Shortly after the polls closed on Election Night…members of the Yes on Arena campaign were already revealing the formation of a non-profit committee to keep the arena issue alive. Sacramento County Supervisor Roger Dickinson had been instrumental in the arena effort:
We announced tonight the creation of a non-profit organization called Share the vision which is going to be the vehicle for those of us who are committed to this idea to carry on with education of the public and development of a new effort.
The announcement came after it was apparent the measures were going to suffer a crushing defeat. Tim Hodson with the Center for California Studies at Sacramento State says nothing went right for the Yes campaign:
With all due respect to the No campaign, I think they could have been asleep in a deep coma and still have beaten these measures.
But with the creation of the Share the Vision committee, members of the Yes campaign are attempting to get right back in the saddle.
Matt Mahood is president of the Sacramento Metro Chamber of Commerce and a member of the new committee. Mahood says he and fellow members now fully understand that voters didn’t like the idea of a publicly funded arena:
We need to go back to the drawing board and figure out a funding mechanism that the people of Sacramento will support.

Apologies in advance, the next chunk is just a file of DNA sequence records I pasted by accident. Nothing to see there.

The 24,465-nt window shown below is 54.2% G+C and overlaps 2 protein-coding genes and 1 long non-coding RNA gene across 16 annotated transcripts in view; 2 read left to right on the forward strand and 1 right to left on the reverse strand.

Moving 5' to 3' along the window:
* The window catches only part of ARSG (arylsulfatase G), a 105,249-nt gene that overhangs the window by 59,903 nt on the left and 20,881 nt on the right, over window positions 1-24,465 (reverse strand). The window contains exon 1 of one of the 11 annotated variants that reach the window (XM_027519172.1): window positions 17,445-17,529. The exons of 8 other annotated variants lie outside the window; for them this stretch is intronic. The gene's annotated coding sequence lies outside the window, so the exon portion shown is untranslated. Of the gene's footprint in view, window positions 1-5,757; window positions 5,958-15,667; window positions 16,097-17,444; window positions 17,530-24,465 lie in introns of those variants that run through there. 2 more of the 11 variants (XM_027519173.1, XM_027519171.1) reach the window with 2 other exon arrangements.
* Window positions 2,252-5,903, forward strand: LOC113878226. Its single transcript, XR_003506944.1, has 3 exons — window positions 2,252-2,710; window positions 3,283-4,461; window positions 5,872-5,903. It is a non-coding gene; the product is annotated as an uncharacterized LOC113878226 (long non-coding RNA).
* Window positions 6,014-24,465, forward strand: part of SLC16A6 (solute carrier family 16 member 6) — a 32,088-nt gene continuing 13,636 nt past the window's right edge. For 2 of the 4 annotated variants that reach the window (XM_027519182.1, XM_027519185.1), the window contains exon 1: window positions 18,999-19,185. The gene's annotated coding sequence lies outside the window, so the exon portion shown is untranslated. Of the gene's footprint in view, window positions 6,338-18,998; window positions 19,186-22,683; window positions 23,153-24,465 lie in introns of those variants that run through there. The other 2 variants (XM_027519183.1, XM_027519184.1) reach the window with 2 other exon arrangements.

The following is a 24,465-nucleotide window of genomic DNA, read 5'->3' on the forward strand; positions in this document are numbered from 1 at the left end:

Mahood also says it’s now clear citizens need to see a final agreement so they know what they’re voting on.
Meanwhile, we haven’t heard the last of the No on Arena campaign. They’re going to stay together to counter the continuing efforts by the Yes committee.
I don’t understand what it is about the word “no” that the proponents don’t understand.
Democratic Assemblyman Dave Jones is one of the leaders of the No on Arena campaign.
Our coalition believes that the Maloofs should do what other private sports team owners have done, and that is invest in their own business. If it’s such a great investment, if it makes such economic sense, then they should invest in it just like any other business.
Jones says in the months to come, his volunteers will hold town hall meetings to talk with the public about priorities, whether it’s an arena, or things like better schools, more police on the streets or improved flood protection.
Public policy expert Tim Hodson believes with this issue, anything can happen. He’s not convinced that voters will reject any arena deal.
It is erroneous to conclude that the people of Sacramento would not support a downtown arena with the Maloofs and the Kings under the right circumstances.
As for the Kings, team owners Joe and Gavin Maloof issued a statement on Election Night that read in part, quote, “as for the question of what is next, we don’t know.”